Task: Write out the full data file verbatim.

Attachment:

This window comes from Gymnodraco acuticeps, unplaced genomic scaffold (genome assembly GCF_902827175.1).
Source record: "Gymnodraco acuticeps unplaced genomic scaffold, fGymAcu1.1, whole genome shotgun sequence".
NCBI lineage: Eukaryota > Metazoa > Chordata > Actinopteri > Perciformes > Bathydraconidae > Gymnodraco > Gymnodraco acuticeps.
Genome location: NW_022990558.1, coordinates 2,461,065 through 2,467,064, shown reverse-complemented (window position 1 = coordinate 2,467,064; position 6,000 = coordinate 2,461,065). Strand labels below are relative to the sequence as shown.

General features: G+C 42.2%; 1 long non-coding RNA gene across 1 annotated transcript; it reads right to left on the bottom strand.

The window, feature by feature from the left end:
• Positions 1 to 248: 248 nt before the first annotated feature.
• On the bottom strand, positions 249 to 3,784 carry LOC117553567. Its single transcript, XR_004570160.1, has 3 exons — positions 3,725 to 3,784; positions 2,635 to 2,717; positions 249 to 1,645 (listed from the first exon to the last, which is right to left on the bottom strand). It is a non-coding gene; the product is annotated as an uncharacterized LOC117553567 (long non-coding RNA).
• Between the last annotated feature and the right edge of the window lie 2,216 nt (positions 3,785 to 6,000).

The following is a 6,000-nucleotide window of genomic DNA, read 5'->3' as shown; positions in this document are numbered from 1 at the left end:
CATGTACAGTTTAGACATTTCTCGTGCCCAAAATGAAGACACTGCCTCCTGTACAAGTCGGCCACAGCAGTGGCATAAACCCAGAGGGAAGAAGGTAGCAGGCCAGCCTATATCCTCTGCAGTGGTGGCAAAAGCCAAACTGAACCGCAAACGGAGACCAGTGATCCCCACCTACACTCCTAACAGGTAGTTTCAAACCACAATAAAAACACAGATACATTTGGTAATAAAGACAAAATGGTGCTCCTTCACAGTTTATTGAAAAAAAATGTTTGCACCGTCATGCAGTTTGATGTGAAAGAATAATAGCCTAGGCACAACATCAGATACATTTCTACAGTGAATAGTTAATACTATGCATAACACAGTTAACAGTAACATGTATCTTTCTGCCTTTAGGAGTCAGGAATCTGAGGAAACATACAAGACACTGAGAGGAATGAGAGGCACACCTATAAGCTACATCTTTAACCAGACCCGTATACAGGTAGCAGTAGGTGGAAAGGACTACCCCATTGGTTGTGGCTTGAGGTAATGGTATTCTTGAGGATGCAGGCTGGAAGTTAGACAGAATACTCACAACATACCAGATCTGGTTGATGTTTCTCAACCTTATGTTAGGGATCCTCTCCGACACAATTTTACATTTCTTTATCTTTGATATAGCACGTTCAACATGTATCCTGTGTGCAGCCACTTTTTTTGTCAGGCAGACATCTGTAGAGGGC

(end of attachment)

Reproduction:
This window comes from Gymnodraco acuticeps, unplaced genomic scaffold (genome assembly GCF_902827175.1).
Source record: "Gymnodraco acuticeps unplaced genomic scaffold, fGymAcu1.1, whole genome shotgun sequence".
NCBI lineage: Eukaryota > Metazoa > Chordata > Actinopteri > Perciformes > Bathydraconidae > Gymnodraco > Gymnodraco acuticeps.
Genome location: NW_022990558.1, coordinates 2,461,065 through 2,467,064, shown reverse-complemented (window position 1 = coordinate 2,467,064; position 6,000 = coordinate 2,461,065). Strand labels below are relative to the sequence as shown.

General features: G+C 42.2%; 1 long non-coding RNA gene across 1 annotated transcript; it reads right to left on the bottom strand.

The window, feature by feature from the left end:
• Positions 1 to 248: 248 nt before the first annotated feature.
• On the bottom strand, positions 249 to 3,784 carry LOC117553567. Its single transcript, XR_004570160.1, has 3 exons — positions 3,725 to 3,784; positions 2,635 to 2,717; positions 249 to 1,645 (listed from the first exon to the last, which is right to left on the bottom strand). It is a non-coding gene; the product is annotated as an uncharacterized LOC117553567 (long non-coding RNA).
• Between the last annotated feature and the right edge of the window lie 2,216 nt (positions 3,785 to 6,000).

The following is a 6,000-nucleotide window of genomic DNA, read 5'->3' as shown; positions in this document are numbered from 1 at the left end:
CATGTACAGTTTAGACATTTCTCGTGCCCAAAATGAAGACACTGCCTCCTGTACAAGTCGGCCACAGCAGTGGCATAAACCCAGAGGGAAGAAGGTAGCAGGCCAGCCTATATCCTCTGCAGTGGTGGCAAAAGCCAAACTGAACCGCAAACGGAGACCAGTGATCCCCACCTACACTCCTAACAGGTAGTTTCAAACCACAATAAAAACACAGATACATTTGGTAATAAAGACAAAATGGTGCTCCTTCACAGTTTATTGAAAAAAAATGTTTGCACCGTCATGCAGTTTGATGTGAAAGAATAATAGCCTAGGCACAACATCAGATACATTTCTACAGTGAATAGTTAATACTATGCATAACACAGTTAACAGTAACATGTATCTTTCTGCCTTTAGGAGTCAGGAATCTGAGGAAACATACAAGACACTGAGAGGAATGAGAGGCACACCTATAAGCTACATCTTTAACCAGACCCGTATACAGGTAGCAGTAGGTGGAAAGGACTACCCCATTGGTTGTGGCTTGAGGTAATGGTATTCTTGAGGATGCAGGCTGGAAGTTAGACAGAATACTCACAACATACCAGATCTGGTTGATGTTTCTCAACCTTATGTTAGGGATCCTCTCCGACACAATTTTACATTTCTTTATCTTTGATATAGCACGTTCAACATGTATCCTGTGTGCAGCCACTTTTTTTGTCAGGCAGACATCTGTAGAGGGC